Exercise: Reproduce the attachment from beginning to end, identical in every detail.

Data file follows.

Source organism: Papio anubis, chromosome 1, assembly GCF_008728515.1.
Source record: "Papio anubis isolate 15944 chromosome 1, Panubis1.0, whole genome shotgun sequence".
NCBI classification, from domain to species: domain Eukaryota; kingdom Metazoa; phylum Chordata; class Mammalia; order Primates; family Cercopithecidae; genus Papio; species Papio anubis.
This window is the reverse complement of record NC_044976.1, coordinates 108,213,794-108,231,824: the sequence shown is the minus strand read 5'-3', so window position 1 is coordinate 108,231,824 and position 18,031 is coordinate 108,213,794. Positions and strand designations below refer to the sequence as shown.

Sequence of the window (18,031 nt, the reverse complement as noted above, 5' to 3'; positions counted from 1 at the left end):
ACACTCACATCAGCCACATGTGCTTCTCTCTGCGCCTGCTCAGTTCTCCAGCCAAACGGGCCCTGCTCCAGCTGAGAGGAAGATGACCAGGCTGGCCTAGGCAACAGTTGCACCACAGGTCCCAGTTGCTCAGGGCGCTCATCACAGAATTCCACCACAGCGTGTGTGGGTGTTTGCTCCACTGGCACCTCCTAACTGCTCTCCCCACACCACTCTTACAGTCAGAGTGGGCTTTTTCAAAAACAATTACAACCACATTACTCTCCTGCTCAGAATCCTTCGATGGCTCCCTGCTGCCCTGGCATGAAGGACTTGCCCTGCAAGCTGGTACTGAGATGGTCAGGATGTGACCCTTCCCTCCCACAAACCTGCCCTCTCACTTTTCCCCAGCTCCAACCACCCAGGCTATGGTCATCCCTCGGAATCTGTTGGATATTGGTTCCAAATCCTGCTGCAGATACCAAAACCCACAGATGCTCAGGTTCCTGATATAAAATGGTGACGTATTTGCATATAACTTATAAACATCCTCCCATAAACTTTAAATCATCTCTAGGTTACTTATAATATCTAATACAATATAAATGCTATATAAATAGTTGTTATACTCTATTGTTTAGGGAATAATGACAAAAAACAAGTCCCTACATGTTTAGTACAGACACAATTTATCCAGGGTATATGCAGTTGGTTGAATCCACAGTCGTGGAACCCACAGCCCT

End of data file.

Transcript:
Source organism: Papio anubis, chromosome 1, assembly GCF_008728515.1.
Source record: "Papio anubis isolate 15944 chromosome 1, Panubis1.0, whole genome shotgun sequence".
NCBI classification, from domain to species: domain Eukaryota; kingdom Metazoa; phylum Chordata; class Mammalia; order Primates; family Cercopithecidae; genus Papio; species Papio anubis.
This window is the reverse complement of record NC_044976.1, coordinates 108,213,794-108,231,824: the sequence shown is the minus strand read 5'-3', so window position 1 is coordinate 108,231,824 and position 18,031 is coordinate 108,213,794. Positions and strand designations below refer to the sequence as shown.

Sequence of the window (18,031 nt, the reverse complement as noted above, 5' to 3'; positions counted from 1 at the left end):
ACACTCACATCAGCCACATGTGCTTCTCTCTGCGCCTGCTCAGTTCTCCAGCCAAACGGGCCCTGCTCCAGCTGAGAGGAAGATGACCAGGCTGGCCTAGGCAACAGTTGCACCACAGGTCCCAGTTGCTCAGGGCGCTCATCACAGAATTCCACCACAGCGTGTGTGGGTGTTTGCTCCACTGGCACCTCCTAACTGCTCTCCCCACACCACTCTTACAGTCAGAGTGGGCTTTTTCAAAAACAATTACAACCACATTACTCTCCTGCTCAGAATCCTTCGATGGCTCCCTGCTGCCCTGGCATGAAGGACTTGCCCTGCAAGCTGGTACTGAGATGGTCAGGATGTGACCCTTCCCTCCCACAAACCTGCCCTCTCACTTTTCCCCAGCTCCAACCACCCAGGCTATGGTCATCCCTCGGAATCTGTTGGATATTGGTTCCAAATCCTGCTGCAGATACCAAAACCCACAGATGCTCAGGTTCCTGATATAAAATGGTGACGTATTTGCATATAACTTATAAACATCCTCCCATAAACTTTAAATCATCTCTAGGTTACTTATAATATCTAATACAATATAAATGCTATATAAATAGTTGTTATACTCTATTGTTTAGGGAATAATGACAAAAAACAAGTCCCTACATGTTTAGTACAGACACAATTTATCCAGGGTATATGCAGTTGGTTGAATCCACAGTCGTGGAACCCACAGCCCT